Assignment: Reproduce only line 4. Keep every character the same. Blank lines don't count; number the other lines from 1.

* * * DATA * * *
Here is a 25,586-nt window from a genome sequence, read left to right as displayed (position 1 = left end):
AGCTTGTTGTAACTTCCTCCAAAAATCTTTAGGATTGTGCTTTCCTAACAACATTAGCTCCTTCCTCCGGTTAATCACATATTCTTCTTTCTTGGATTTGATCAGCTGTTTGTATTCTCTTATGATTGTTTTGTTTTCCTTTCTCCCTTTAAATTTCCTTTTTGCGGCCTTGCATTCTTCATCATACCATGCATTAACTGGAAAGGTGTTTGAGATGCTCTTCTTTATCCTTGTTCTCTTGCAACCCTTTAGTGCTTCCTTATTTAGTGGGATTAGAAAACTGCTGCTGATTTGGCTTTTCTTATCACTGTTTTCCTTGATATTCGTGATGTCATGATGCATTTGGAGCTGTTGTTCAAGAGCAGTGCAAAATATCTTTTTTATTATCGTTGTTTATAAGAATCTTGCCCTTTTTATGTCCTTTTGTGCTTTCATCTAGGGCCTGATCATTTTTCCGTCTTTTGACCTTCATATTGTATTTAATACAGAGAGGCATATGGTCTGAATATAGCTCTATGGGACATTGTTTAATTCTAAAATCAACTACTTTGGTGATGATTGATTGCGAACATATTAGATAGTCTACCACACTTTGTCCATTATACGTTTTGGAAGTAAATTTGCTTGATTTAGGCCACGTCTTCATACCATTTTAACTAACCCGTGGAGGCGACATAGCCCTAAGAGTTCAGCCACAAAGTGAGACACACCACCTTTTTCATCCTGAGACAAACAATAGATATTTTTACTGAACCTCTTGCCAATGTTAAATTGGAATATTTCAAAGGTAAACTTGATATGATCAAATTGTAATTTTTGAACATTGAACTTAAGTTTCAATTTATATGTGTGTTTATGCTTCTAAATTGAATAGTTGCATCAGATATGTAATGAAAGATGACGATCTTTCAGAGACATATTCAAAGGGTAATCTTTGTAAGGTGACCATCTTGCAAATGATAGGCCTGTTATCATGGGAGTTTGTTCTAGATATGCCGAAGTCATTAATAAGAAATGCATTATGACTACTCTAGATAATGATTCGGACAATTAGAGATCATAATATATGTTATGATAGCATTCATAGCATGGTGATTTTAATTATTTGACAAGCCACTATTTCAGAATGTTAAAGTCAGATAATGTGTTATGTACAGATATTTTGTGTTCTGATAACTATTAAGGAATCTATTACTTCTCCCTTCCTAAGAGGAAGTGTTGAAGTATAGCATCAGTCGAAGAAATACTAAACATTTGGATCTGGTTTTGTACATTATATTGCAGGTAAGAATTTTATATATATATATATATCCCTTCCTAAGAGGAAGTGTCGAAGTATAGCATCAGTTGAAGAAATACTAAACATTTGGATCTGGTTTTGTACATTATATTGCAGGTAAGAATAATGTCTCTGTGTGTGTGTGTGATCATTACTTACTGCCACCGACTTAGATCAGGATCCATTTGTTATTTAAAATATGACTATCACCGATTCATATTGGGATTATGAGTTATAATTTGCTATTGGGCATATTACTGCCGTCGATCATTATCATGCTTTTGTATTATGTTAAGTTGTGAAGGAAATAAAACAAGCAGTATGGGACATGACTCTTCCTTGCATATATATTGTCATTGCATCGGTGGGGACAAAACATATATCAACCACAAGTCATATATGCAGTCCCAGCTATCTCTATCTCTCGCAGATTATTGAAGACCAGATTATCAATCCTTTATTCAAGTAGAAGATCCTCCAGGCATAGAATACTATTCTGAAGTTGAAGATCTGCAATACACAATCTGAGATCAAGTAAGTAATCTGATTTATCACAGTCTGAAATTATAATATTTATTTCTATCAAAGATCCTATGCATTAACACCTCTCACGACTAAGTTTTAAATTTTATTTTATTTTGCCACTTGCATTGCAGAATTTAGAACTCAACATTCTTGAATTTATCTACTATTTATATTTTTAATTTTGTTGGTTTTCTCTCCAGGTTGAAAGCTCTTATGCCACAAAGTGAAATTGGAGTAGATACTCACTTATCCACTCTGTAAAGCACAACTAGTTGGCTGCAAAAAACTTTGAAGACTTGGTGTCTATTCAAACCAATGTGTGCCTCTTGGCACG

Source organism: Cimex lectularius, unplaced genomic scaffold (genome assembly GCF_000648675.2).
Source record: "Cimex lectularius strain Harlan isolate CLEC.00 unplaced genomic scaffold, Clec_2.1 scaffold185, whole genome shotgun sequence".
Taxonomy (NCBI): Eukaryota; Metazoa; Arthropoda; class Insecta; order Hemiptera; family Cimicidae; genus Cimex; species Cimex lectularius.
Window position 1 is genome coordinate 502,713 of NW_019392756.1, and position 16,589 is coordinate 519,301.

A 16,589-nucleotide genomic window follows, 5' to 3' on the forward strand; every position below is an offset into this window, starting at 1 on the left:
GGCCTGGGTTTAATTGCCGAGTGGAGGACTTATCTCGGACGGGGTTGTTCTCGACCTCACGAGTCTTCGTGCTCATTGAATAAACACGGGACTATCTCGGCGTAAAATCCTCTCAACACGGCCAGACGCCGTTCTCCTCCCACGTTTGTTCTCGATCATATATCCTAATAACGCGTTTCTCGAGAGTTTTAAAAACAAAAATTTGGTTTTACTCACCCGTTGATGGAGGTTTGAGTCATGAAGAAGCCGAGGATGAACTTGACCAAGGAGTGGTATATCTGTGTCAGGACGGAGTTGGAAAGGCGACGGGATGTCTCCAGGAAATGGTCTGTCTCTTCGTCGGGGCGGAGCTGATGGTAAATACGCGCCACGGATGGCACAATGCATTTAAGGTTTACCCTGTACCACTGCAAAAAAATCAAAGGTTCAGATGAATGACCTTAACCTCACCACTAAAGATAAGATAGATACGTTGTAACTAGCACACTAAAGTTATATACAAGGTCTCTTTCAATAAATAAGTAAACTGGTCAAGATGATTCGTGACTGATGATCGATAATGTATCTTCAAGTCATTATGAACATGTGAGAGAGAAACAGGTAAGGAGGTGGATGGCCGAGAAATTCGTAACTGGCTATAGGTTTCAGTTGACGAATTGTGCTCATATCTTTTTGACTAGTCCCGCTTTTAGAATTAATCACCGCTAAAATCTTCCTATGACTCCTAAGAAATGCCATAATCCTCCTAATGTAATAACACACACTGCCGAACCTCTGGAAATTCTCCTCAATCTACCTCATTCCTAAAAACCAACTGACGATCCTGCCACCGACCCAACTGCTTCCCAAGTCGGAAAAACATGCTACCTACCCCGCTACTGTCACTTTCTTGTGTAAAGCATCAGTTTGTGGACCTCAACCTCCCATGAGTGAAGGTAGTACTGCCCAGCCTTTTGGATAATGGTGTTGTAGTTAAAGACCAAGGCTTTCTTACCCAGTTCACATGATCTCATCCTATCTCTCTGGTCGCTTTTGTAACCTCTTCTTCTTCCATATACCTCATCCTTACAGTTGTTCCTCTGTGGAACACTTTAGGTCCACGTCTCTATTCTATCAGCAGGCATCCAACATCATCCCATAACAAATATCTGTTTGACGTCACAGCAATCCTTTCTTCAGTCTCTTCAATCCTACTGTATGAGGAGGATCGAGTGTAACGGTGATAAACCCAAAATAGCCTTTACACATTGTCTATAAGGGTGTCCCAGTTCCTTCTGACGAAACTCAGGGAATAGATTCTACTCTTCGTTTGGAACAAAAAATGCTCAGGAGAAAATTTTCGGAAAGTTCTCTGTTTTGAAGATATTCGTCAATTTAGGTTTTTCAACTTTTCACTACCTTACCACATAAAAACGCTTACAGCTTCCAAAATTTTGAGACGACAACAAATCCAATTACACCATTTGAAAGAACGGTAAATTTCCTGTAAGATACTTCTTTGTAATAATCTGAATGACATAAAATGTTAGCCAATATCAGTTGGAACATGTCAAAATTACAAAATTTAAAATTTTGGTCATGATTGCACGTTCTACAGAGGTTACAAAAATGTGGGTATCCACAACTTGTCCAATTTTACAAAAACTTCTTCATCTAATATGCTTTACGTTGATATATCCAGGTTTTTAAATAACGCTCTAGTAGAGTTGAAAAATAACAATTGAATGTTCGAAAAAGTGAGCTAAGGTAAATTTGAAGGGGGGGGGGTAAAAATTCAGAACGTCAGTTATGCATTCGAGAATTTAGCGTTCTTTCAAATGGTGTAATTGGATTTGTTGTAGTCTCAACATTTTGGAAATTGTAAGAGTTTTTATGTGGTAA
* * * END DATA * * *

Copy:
Source record: "Cimex lectularius strain Harlan isolate CLEC.00 unplaced genomic scaffold, Clec_2.1 scaffold185, whole genome shotgun sequence".